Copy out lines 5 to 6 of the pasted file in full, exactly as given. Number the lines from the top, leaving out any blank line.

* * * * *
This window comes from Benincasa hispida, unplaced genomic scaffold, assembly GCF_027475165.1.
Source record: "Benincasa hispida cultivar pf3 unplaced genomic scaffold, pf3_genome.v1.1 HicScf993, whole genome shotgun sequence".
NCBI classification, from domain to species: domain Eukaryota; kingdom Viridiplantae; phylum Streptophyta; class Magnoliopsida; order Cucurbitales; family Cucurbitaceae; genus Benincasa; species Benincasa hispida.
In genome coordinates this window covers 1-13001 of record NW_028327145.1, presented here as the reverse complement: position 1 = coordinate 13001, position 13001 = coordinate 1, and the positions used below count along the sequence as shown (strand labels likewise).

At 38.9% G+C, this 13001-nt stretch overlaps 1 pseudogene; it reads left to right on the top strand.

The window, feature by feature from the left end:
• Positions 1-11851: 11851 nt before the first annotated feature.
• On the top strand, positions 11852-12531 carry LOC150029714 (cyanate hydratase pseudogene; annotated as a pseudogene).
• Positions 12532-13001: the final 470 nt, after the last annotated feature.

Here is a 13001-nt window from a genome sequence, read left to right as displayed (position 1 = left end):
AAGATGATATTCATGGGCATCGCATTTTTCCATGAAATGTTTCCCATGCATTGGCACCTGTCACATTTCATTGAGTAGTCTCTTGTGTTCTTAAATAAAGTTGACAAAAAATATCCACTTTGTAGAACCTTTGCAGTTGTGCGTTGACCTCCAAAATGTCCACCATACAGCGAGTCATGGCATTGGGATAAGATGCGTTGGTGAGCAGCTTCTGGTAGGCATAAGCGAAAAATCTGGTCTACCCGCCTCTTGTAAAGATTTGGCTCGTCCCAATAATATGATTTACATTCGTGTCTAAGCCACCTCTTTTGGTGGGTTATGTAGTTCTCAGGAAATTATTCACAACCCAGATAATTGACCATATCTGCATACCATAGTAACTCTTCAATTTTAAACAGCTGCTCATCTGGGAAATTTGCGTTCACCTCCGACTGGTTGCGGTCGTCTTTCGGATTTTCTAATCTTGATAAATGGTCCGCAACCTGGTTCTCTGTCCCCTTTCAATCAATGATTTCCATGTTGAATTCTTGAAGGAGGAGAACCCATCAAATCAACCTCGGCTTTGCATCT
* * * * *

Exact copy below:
At 38.9% G+C, this 13001-nt stretch overlaps 1 pseudogene; it reads left to right on the top strand.

The window, feature by feature from the left end: